Primary Health Care Research & Development


Childrens’ and parents’ views and experiences of attending a childhood obesity clinic: a qualitative study

Sarah E. Owena1 c1, Deborah J. Sharpa1, Julian P. Shielda2a3 and Katrina M. Turnera1

a1 Academic Unit of Primary Health Care, University of Bristol, Bristol, UK

a2 Clinical Sciences at North Bristol, University of Bristol, Bristol, UK

a3 Bristol Royal Hospital for Children, Bristol, UK


Aim To explore childrens’ and parents’ views and experiences of attending a hospital-based childhood obesity clinic, in order to inform the development of services in primary care.

Background The prevalence of childhood obesity in the UK is rising. Previous literature identifies the need for long-term, regular follow-up during weight management programmes, and acknowledges the difficulties families face when making lifestyle changes. Primary care has been identified as a possible clinical setting that can meet these needs. However, there is a paucity of evidence to guide the development of such services.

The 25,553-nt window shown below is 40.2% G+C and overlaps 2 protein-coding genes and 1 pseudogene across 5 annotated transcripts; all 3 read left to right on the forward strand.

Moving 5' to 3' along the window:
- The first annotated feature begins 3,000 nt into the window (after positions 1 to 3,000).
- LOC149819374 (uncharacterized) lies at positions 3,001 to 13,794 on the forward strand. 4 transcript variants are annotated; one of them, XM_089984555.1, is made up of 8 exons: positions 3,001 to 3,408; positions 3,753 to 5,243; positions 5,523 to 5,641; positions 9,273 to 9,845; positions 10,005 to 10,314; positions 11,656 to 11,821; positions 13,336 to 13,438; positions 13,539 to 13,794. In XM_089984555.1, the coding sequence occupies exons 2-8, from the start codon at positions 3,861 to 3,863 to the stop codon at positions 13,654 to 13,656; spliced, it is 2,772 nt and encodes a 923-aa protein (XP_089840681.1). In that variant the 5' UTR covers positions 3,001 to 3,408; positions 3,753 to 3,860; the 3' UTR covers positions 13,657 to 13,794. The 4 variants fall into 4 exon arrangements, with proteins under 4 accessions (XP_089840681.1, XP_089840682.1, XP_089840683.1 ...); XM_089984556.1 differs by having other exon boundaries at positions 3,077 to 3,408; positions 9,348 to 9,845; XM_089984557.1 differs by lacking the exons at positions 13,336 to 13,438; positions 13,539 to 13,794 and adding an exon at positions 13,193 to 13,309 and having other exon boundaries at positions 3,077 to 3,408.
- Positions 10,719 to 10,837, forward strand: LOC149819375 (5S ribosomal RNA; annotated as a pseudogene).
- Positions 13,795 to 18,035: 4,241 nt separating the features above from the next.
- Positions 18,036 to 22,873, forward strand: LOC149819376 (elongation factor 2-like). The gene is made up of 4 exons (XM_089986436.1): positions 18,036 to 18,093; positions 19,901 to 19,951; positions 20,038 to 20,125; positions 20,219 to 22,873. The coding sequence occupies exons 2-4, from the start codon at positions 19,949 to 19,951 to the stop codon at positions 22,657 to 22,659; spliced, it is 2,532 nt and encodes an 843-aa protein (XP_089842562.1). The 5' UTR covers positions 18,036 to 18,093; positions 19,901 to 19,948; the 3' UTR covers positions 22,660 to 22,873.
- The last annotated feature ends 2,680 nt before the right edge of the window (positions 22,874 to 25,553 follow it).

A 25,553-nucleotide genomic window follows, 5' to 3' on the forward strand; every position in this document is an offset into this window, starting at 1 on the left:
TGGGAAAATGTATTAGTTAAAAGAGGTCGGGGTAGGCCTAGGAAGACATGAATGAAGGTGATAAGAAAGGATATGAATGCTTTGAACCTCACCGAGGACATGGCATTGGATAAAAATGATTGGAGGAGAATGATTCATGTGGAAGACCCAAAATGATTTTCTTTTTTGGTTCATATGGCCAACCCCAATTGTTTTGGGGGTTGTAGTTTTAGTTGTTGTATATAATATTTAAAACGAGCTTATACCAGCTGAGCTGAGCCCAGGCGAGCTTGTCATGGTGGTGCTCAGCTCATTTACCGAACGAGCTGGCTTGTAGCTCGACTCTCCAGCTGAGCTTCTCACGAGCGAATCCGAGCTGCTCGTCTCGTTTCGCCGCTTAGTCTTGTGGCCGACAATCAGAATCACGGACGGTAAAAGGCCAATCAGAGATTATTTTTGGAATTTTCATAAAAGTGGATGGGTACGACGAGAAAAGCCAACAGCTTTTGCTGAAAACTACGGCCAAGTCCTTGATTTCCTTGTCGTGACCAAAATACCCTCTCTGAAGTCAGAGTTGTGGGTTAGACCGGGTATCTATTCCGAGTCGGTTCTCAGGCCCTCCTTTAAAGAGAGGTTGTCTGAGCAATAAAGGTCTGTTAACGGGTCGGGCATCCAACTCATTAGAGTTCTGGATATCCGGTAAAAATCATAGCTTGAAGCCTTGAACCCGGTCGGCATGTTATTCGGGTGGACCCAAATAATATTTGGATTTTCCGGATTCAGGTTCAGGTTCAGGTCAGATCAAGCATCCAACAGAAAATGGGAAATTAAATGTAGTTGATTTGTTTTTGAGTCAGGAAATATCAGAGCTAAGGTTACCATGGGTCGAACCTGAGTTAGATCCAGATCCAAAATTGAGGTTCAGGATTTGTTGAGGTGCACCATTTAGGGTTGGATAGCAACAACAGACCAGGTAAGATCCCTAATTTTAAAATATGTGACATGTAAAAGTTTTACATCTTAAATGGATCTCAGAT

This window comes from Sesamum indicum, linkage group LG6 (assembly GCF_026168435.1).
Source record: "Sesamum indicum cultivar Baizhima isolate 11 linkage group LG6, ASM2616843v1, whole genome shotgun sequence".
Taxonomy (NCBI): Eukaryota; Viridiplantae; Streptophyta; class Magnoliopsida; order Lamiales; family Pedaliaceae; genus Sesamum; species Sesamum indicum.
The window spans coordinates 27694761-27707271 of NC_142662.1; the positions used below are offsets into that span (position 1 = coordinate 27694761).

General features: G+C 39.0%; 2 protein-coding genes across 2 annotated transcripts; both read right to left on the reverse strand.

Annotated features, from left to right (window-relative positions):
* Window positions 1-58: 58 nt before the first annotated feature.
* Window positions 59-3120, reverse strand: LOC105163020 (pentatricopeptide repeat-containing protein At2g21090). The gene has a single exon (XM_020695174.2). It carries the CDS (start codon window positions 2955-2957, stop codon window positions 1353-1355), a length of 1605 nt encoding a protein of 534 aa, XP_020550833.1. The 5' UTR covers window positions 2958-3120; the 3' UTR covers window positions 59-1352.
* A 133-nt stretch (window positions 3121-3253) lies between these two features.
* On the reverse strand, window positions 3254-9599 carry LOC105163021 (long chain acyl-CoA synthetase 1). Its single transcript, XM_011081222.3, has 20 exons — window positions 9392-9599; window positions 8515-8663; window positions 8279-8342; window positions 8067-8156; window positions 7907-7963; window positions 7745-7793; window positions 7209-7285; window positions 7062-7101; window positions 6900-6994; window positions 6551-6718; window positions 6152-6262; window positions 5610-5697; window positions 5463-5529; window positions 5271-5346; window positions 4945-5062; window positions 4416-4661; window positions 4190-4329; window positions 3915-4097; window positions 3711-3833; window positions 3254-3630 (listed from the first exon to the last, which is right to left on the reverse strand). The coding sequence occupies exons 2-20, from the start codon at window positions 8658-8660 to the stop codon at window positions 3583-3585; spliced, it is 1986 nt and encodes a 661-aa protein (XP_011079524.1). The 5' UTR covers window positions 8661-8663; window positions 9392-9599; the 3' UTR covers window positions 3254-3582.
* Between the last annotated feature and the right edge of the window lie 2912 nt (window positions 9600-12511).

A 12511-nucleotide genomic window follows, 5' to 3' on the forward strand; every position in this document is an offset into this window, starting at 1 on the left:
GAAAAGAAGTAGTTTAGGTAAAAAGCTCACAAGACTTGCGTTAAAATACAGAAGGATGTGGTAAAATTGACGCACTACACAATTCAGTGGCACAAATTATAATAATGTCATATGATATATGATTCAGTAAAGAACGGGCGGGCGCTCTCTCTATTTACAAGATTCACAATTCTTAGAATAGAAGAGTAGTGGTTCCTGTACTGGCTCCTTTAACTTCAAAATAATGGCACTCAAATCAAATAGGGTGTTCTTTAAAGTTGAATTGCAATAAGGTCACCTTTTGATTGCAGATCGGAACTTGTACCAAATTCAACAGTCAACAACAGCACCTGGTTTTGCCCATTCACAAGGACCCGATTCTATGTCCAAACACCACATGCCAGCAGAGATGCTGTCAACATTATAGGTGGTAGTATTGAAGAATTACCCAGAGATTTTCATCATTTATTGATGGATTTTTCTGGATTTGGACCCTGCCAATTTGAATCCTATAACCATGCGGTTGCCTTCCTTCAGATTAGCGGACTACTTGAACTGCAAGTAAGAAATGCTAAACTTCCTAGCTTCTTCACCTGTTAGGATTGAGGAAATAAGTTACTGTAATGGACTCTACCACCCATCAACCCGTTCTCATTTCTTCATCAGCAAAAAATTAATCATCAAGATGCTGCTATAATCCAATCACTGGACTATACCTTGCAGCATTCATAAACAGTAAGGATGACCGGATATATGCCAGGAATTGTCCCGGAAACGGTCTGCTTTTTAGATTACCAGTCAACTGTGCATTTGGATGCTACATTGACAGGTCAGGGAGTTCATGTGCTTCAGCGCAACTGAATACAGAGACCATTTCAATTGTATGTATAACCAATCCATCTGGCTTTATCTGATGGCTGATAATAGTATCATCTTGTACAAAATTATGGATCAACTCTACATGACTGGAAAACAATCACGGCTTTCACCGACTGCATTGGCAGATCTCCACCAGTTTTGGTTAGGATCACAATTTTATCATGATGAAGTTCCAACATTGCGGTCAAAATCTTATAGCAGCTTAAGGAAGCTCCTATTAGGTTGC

Method A qualitative interview study was undertaken in a hospital-based childhood obesity clinic in Bristol, England. Short in-depth interviews were held with 21 parents and 11 children attending this clinic. Interviewees were purposefully sampled to ensure interviews were held covering participants of varying age, gender and success in reducing their BMI. The interviews were audiotaped, fully transcribed and analysed thematically.

Findings Families valued the multidisciplinary team approach used in the clinic in terms of the education and support it offered. They enjoyed regular follow-up, reporting that this provided ongoing support and motivation. Families whose children succeeded in BMI reduction appeared more resourceful and tended to embrace ideas for making lifestyle changes. Unsuccessful families, however, found it harder to alter their lifestyle and often met barriers to change. The authors conclude that community obesity clinics will need to provide a multidisciplinary service offering regular support and individualized exercise and dietary advice whilst attempting to address barriers to change.

(Received October 17 2008)

(Accepted May 10 2009)

Key words

  • childhood obesity;
  • obesity management;
  • primary health care;
  • qualitative research


c1 Correspondence to: Sarah E. Owen, Academic Unit of Primary Health Care, University of Bristol, 25 Belgrave Road, Bristol, BS8 2AA, UK. Email: